When you boil it down, there are really just three principles – or “keys” – to successful pre-IPO investing. These will help you identify winners and maximize your gains.
I’ll share them with you today. Feel free to print these out and pin them beside your computer for reference.
I use these three keys every time I invest in private deals. Now, you can use them, too…
Pre-IPO Success Key No. 1: Know the Fundamentals
The first key to successful pre-IPO investing may seem obvious. But you’d be surprised how many early stage tech investors get stuck right away because they can’t assess the fundamentals of what they’re investing in.
Does the technology make sense? Is there a clear “vertical” – or narrow market where the tech can flourish? Is the company doing something unique? Or is it just moderately better than what exists in the market today?
I’m a private investor in Ripple Labs. It’s a blockchain-based payment services company. Without getting into the specifics, it’s transformed how central banks, private banks, and multinational corporations transact across borders. It’s a brand-new technology, not a small upgrade to an existing system.
Grasping the core technology… and the market opportunity… is essential before making any investment as a VC.
Investors who can’t answer the questions I mentioned earlier end up making poor investment decisions over and over. They’re gambling rather than making informed investment decisions. And they’re losing money.
Pre-IPO Success Key No. 2: Be Patient
Investing in private deals is different from investing in public companies.
Investors can buy shares in public companies one day and then turn around and sell the next.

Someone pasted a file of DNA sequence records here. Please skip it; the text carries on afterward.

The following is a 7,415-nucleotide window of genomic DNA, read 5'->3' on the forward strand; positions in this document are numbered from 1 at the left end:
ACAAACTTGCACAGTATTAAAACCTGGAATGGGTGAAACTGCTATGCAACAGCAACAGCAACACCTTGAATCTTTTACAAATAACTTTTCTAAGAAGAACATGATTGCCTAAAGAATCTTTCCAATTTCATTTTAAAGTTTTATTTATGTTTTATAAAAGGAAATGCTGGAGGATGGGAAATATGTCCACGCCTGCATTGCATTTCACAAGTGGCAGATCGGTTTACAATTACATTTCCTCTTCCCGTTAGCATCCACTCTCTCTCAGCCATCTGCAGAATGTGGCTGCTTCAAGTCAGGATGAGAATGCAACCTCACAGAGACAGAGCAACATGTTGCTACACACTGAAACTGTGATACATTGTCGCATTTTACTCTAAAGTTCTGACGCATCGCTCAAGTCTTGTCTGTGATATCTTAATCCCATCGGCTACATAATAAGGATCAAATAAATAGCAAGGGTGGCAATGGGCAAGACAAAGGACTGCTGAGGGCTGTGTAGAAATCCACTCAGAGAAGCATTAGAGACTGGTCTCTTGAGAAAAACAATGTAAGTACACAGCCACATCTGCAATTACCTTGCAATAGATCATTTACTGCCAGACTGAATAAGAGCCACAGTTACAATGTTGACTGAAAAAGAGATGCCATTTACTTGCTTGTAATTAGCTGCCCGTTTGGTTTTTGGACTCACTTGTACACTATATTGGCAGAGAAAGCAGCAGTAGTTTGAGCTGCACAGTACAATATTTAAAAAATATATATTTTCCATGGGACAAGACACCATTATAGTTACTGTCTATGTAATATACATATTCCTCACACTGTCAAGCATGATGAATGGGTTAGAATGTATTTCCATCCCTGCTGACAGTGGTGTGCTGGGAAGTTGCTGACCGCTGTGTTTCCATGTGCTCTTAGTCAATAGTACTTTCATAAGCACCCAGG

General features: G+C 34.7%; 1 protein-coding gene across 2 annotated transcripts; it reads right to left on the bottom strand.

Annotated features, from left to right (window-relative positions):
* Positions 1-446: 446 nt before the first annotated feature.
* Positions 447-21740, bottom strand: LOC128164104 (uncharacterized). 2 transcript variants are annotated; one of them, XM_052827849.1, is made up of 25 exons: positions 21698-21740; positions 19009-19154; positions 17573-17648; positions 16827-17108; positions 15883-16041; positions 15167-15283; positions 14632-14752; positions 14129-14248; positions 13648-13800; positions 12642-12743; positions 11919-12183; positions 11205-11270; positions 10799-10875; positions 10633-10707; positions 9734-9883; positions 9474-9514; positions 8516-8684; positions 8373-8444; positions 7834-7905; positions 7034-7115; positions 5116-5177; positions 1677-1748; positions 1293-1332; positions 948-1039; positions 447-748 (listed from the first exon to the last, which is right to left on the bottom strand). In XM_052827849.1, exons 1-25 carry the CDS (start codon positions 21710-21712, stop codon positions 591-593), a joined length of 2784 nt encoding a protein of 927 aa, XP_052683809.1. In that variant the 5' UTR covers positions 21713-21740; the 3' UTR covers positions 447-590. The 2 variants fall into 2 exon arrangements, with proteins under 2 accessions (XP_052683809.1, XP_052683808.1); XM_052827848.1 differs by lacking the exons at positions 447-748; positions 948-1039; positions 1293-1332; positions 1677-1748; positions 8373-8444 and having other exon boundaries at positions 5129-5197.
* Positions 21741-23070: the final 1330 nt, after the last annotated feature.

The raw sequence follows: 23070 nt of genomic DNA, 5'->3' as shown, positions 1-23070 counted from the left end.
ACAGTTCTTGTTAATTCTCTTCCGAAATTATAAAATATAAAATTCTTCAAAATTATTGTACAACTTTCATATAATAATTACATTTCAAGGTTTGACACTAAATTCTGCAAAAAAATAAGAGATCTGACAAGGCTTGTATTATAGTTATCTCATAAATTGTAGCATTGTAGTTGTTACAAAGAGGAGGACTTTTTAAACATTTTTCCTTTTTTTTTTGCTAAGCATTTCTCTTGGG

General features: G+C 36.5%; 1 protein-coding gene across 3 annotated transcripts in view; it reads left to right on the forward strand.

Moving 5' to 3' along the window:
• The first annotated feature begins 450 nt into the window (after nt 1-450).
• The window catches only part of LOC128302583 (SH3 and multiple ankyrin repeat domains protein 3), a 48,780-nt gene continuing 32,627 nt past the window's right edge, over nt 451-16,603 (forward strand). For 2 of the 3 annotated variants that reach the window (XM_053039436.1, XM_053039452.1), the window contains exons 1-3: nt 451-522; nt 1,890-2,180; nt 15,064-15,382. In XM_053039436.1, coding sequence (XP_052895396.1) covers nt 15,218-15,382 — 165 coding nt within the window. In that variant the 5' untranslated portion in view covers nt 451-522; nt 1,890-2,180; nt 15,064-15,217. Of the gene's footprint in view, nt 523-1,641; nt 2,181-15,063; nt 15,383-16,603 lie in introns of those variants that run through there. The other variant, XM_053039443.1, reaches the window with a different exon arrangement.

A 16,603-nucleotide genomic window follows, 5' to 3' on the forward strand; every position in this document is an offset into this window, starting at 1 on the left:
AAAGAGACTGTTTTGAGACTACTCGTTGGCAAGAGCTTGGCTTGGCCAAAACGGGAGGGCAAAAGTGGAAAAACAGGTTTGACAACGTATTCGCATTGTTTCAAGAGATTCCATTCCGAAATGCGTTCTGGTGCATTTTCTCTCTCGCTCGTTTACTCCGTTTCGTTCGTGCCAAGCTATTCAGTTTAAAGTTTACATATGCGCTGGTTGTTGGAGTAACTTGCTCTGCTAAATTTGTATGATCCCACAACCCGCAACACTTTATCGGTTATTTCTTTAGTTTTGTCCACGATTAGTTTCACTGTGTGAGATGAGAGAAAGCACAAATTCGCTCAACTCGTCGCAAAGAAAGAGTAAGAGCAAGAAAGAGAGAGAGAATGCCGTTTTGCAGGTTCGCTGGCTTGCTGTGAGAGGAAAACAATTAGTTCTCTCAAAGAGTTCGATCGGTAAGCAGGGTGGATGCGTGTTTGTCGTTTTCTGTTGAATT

That’s because public stocks are widely traded – or “liquid” in Wall Street-speak. They’re listed on a public market such as the Nasdaq or the New York Stock Exchange. And they’re available to buy and sell, at the click of a mouse, on brokerage platforms around the world.
Pre-IPO shares are much harder to buy and sell.
VCs must wait for an “exit” to take gains off the table. Typically, an exit means the private company either is bought out or goes public. This allows private investors to sell their shares to the public markets.
As a VC, you may be sitting on gains as high as 250,000%. But if the company you’re invested in never exits, those gains are just on paper. You can’t realize them. You have no way of selling those shares for cash.
So if you want to be an early stage investor, you’re going to have to be patient. Very patient…
Your first major exit will likely happen in seven to eight years. But VCs have been known to sit on deals for 10, 15, or even 20 years without being able to realize profits.
The longest time I had to wait for an exit was 15 years. I profited on the investment, but not enough to justify the 15-year wait. Some early stage investments are like that. They’re best avoided.